When I started getting into guns, you saw a pretty good mix of semi-auto rifles in Germany. Since then, price, availability and modularity/third party products have caused most of the semi-auto rifles sold to be AR clones. But this dominance is not as long-lived and deep-roted as in the US. I can still imagine government agencies and private citizens alike buying non-ARs over here if price and performance are right.
    At the moment, you can either not get certain rifles at all or you pay more for less performance compared to the AR. Under those circumstances, the AR dominance is only natural.



    More generally speaking, you can easily spot the firearm companies that had one good product 30 or 40 years ago by the fact they don't exist anymore.
    All the big companies had some bad years and some subpar products, but in the big picture they had different solid performers over most of their company history even if most of them were not the almost legendary success stories of, say, the Glock pistols or the G3 and the MP5.

  6. #16
    Join Date
    Feb 2009
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    Colorado
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    8,371
    I think it would be cool if Glock bought Kel-Tec's designs but made them work well.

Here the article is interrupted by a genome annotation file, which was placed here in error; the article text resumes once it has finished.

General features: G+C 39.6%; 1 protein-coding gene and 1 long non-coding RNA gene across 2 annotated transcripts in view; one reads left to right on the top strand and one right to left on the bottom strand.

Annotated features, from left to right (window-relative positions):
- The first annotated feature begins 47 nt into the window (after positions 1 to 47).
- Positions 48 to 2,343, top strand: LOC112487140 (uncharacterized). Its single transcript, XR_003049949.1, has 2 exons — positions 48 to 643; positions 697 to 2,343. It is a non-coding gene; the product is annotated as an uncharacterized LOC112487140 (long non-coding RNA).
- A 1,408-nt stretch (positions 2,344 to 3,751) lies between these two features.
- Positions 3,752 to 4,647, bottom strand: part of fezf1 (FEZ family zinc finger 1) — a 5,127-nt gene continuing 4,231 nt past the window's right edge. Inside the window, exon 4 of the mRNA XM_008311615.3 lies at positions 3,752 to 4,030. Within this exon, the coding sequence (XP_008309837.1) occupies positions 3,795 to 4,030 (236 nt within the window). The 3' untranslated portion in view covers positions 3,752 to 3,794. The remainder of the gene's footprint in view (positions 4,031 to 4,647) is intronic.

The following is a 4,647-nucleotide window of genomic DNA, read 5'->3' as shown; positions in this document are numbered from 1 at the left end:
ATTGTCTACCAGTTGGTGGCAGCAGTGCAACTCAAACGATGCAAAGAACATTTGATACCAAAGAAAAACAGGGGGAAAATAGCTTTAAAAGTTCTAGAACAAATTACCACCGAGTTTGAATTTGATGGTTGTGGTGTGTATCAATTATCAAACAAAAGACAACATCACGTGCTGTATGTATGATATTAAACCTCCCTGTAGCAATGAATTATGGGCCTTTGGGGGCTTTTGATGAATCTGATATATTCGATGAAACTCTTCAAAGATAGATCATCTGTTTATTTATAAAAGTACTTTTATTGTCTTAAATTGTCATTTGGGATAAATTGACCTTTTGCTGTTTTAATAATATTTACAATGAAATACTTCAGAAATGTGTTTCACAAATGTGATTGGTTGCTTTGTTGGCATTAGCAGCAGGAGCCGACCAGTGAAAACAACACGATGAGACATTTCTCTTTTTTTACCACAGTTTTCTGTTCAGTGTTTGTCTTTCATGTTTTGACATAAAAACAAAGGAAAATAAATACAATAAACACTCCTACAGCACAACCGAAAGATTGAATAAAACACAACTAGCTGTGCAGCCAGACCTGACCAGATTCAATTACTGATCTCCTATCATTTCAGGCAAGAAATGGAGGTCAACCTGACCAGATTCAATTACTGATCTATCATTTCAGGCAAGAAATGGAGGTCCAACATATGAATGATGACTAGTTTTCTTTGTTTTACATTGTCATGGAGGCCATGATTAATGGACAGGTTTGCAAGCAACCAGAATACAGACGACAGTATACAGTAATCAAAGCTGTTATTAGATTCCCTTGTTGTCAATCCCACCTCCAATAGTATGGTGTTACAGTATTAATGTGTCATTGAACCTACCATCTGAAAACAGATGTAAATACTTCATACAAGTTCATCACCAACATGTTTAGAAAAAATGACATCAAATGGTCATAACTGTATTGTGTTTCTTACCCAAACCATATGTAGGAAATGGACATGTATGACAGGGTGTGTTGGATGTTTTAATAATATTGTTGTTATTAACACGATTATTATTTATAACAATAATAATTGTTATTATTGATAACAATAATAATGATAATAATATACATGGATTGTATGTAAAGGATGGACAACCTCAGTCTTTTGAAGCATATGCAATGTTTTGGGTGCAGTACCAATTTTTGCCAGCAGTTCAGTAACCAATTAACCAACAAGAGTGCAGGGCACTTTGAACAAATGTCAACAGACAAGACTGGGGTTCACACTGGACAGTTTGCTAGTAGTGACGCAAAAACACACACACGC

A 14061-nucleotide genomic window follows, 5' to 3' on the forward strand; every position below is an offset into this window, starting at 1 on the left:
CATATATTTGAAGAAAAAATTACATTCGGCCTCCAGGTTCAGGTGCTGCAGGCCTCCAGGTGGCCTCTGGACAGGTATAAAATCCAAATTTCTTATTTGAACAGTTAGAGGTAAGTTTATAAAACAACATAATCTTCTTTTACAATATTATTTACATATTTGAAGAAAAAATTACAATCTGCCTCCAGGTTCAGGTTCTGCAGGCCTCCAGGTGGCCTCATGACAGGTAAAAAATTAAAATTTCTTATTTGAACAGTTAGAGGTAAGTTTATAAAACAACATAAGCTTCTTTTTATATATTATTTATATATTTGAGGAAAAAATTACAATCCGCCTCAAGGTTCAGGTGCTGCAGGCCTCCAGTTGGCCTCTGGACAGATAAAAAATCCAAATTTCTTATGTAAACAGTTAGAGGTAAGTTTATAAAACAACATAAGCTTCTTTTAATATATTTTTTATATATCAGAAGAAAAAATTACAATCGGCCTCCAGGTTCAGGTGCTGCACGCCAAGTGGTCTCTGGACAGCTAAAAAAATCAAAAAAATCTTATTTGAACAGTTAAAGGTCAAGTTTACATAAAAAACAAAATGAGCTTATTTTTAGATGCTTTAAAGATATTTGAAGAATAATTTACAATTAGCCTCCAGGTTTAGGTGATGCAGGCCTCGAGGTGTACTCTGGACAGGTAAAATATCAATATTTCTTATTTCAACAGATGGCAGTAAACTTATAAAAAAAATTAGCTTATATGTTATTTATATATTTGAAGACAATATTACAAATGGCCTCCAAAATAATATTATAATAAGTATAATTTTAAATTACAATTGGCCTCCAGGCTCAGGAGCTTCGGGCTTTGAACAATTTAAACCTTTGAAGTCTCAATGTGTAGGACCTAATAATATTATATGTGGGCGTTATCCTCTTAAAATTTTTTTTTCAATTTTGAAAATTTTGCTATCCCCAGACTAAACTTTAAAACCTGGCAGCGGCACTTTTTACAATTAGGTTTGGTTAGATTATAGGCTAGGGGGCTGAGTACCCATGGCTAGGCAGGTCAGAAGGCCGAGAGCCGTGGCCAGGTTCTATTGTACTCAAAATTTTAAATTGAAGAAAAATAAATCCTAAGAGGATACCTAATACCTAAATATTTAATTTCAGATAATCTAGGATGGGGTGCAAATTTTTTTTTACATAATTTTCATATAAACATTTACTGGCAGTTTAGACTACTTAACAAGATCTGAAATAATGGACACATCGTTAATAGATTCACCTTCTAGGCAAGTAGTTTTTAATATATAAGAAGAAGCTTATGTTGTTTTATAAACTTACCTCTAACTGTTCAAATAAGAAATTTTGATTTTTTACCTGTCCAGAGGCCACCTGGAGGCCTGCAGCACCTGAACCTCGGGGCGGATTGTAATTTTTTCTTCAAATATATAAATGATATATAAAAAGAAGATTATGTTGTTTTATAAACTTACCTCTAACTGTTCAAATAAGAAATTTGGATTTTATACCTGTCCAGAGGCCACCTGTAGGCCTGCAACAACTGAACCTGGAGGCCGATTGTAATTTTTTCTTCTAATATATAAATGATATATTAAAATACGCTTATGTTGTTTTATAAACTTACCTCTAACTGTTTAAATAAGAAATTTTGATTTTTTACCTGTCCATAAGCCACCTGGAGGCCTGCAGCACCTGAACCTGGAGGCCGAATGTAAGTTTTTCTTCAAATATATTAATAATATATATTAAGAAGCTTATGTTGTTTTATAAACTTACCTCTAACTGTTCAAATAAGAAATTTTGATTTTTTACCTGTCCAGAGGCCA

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  7. #17
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    Aug 2005
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    2,909
    Quote Originally Posted by Dorkface View Post
    I think it would be cool if Glock bought Kel-Tec's designs but made them work well.
    As much as I hate to use the names Keltec and Glock in the same paragraph, I would have expected Glock to give us something with a form factor more akin to a high quality Sub-2000 than an AR, though after looking at the patent drawings, it's not that similar to an AR internally.
    Breakfast cereal is just dog food for people
    "Zen? Meh! Who needs it? All that effort to achieve nothingness and what do you got? Bupkis!"

  8. #18
    Join Date
    Feb 2009
    Location
    Colorado
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    I think Glock is going with a generic form factor like a cheap indie horror film using a bad actress with big tits and hoping the power of Glock boners will prevail to sell the rifles.
    Geek Warlord
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    HRO-5 Terrorist & Active Shooter Interdiction
    HRO-6 CQB: Fighting in Structures
    CRG-4 Force on Force
    HRO-5 Terrorist & Active Shooter Interdiction - 3 day
    TWOTU edition
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    TWOTU since May 2015

  9. #19
    Join Date
    Mar 2013
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    1,588
    Quote Originally Posted by Dorkface View Post
    I think Glock is going with a generic form factor like a cheap indie horror film using a bad actress with big tits and hoping the power of Glock boners will prevail to sell the rifles.
    I like everything about this comparison.